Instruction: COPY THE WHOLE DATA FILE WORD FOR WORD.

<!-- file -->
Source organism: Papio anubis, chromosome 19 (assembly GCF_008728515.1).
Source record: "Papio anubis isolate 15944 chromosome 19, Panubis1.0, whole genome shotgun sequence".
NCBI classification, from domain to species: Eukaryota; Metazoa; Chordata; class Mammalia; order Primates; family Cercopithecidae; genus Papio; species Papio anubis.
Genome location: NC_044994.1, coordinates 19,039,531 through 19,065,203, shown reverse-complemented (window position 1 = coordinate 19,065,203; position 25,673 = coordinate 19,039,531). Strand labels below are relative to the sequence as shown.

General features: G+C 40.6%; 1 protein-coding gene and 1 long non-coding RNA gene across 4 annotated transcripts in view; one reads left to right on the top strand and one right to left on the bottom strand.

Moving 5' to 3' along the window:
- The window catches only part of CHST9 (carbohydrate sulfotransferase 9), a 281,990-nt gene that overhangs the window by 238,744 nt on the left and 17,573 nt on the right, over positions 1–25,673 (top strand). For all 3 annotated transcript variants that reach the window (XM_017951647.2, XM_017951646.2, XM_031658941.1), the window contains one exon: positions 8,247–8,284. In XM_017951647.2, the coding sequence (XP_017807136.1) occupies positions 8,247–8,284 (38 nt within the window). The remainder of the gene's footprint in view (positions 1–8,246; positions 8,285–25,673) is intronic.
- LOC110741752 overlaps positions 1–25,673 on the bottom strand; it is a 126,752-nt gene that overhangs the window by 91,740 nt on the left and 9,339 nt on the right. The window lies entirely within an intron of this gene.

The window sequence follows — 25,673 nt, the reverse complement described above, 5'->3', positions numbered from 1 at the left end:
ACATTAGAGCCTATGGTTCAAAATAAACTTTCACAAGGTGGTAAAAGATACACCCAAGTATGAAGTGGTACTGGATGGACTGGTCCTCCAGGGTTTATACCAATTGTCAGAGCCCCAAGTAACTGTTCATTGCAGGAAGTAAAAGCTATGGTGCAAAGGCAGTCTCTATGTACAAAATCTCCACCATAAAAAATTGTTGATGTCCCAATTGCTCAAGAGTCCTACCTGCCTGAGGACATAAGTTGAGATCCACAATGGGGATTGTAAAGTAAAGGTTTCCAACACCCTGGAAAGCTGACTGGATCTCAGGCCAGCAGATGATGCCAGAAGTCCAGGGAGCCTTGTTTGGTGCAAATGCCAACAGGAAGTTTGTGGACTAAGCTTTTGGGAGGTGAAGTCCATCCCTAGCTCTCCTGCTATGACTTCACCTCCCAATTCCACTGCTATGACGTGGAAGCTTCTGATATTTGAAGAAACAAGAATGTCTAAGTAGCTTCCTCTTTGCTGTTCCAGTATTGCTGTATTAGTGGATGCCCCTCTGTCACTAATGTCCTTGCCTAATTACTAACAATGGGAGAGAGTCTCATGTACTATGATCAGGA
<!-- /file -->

Source organism: Papio anubis, chromosome 19 (assembly GCF_008728515.1).
Source record: "Papio anubis isolate 15944 chromosome 19, Panubis1.0, whole genome shotgun sequence".
NCBI classification, from domain to species: Eukaryota; Metazoa; Chordata; class Mammalia; order Primates; family Cercopithecidae; genus Papio; species Papio anubis.
Genome location: NC_044994.1, coordinates 19,039,531 through 19,065,203, shown reverse-complemented (window position 1 = coordinate 19,065,203; position 25,673 = coordinate 19,039,531). Strand labels below are relative to the sequence as shown.

General features: G+C 40.6%; 1 protein-coding gene and 1 long non-coding RNA gene across 4 annotated transcripts in view; one reads left to right on the top strand and one right to left on the bottom strand.

Moving 5' to 3' along the window:
- The window catches only part of CHST9 (carbohydrate sulfotransferase 9), a 281,990-nt gene that overhangs the window by 238,744 nt on the left and 17,573 nt on the right, over positions 1–25,673 (top strand). For all 3 annotated transcript variants that reach the window (XM_017951647.2, XM_017951646.2, XM_031658941.1), the window contains one exon: positions 8,247–8,284. In XM_017951647.2, the coding sequence (XP_017807136.1) occupies positions 8,247–8,284 (38 nt within the window). The remainder of the gene's footprint in view (positions 1–8,246; positions 8,285–25,673) is intronic.
- LOC110741752 overlaps positions 1–25,673 on the bottom strand; it is a 126,752-nt gene that overhangs the window by 91,740 nt on the left and 9,339 nt on the right. The window lies entirely within an intron of this gene.

The window sequence follows — 25,673 nt, the reverse complement described above, 5'->3', positions numbered from 1 at the left end:
ACATTAGAGCCTATGGTTCAAAATAAACTTTCACAAGGTGGTAAAAGATACACCCAAGTATGAAGTGGTACTGGATGGACTGGTCCTCCAGGGTTTATACCAATTGTCAGAGCCCCAAGTAACTGTTCATTGCAGGAAGTAAAAGCTATGGTGCAAAGGCAGTCTCTATGTACAAAATCTCCACCATAAAAAATTGTTGATGTCCCAATTGCTCAAGAGTCCTACCTGCCTGAGGACATAAGTTGAGATCCACAATGGGGATTGTAAAGTAAAGGTTTCCAACACCCTGGAAAGCTGACTGGATCTCAGGCCAGCAGATGATGCCAGAAGTCCAGGGAGCCTTGTTTGGTGCAAATGCCAACAGGAAGTTTGTGGACTAAGCTTTTGGGAGGTGAAGTCCATCCCTAGCTCTCCTGCTATGACTTCACCTCCCAATTCCACTGCTATGACGTGGAAGCTTCTGATATTTGAAGAAACAAGAATGTCTAAGTAGCTTCCTCTTTGCTGTTCCAGTATTGCTGTATTAGTGGATGCCCCTCTGTCACTAATGTCCTTGCCTAATTACTAACAATGGGAGAGAGTCTCATGTACTATGATCAGGA